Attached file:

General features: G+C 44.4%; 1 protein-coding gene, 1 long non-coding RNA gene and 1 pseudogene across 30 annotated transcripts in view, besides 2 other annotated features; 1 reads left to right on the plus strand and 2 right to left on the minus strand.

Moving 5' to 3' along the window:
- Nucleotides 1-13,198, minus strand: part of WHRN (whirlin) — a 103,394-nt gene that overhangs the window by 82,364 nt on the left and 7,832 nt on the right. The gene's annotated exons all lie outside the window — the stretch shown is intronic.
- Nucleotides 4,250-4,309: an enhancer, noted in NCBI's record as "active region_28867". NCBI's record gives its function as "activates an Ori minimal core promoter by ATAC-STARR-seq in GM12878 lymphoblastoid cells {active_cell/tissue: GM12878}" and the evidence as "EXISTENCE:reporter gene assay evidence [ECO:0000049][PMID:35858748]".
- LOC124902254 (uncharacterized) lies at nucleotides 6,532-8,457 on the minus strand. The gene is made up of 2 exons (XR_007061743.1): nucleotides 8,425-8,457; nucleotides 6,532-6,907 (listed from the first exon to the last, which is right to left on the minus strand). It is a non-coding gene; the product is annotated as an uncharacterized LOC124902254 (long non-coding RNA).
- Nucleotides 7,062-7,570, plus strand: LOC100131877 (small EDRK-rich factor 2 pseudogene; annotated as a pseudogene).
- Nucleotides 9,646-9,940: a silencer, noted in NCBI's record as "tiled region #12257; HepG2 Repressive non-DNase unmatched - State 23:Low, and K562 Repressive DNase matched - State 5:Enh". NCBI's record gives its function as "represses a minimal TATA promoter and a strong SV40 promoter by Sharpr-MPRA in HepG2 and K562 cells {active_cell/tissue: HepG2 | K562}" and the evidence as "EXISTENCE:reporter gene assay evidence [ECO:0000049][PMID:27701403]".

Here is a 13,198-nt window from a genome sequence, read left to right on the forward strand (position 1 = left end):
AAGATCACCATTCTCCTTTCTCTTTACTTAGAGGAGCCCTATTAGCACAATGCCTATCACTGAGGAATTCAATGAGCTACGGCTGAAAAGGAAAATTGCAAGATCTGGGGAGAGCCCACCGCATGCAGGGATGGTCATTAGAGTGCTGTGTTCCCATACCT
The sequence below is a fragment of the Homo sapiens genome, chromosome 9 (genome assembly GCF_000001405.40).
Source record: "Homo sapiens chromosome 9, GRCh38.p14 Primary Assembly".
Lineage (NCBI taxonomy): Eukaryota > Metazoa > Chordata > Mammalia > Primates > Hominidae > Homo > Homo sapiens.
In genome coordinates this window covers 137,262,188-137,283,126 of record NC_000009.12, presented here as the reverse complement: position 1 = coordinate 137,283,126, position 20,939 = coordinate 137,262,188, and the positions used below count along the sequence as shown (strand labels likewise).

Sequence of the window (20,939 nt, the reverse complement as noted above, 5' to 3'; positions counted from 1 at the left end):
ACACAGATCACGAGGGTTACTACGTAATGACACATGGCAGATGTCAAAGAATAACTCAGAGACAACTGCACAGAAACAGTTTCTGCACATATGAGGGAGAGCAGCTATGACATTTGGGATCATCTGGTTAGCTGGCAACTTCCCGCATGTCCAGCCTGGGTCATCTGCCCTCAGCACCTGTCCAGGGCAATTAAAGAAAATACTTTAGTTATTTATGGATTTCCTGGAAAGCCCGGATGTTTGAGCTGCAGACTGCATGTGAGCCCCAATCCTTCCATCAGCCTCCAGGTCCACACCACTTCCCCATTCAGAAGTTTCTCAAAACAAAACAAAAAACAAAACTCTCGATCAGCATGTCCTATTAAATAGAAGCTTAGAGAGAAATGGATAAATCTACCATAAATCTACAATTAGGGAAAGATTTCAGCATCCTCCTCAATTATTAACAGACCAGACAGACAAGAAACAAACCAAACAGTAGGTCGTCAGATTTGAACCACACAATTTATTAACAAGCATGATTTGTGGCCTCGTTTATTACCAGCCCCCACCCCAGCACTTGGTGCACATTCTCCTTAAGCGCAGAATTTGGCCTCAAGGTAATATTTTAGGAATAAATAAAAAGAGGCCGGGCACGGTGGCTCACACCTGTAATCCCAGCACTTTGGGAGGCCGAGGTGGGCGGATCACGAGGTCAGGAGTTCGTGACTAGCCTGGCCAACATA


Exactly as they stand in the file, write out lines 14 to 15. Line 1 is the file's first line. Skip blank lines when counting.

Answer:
Sequence of the window (20,939 nt, the reverse complement as noted above, 5' to 3'; positions counted from 1 at the left end):
ACACAGATCACGAGGGTTACTACGTAATGACACATGGCAGATGTCAAAGAATAACTCAGAGACAACTGCACAGAAACAGTTTCTGCACATATGAGGGAGAGCAGCTATGACATTTGGGATCATCTGGTTAGCTGGCAACTTCCCGCATGTCCAGCCTGGGTCATCTGCCCTCAGCACCTGTCCAGGGCAATTAAAGAAAATACTTTAGTTATTTATGGATTTCCTGGAAAGCCCGGATGTTTGAGCTGCAGACTGCATGTGAGCCCCAATCCTTCCATCAGCCTCCAGGTCCACACCACTTCCCCATTCAGAAGTTTCTCAAAACAAAACAAAAAACAAAACTCTCGATCAGCATGTCCTATTAAATAGAAGCTTAGAGAGAAATGGATAAATCTACCATAAATCTACAATTAGGGAAAGATTTCAGCATCCTCCTCAATTATTAACAGACCAGACAGACAAGAAACAAACCAAACAGTAGGTCGTCAGATTTGAACCACACAATTTATTAACAAGCATGATTTGTGGCCTCGTTTATTACCAGCCCCCACCCCAGCACTTGGTGCACATTCTCCTTAAGCGCAGAATTTGGCCTCAAGGTAATATTTTAGGAATAAATAAAAAGAGGCCGGGCACGGTGGCTCACACCTGTAATCCCAGCACTTTGGGAGGCCGAGGTGGGCGGATCACGAGGTCAGGAGTTCGTGACTAGCCTGGCCAACATA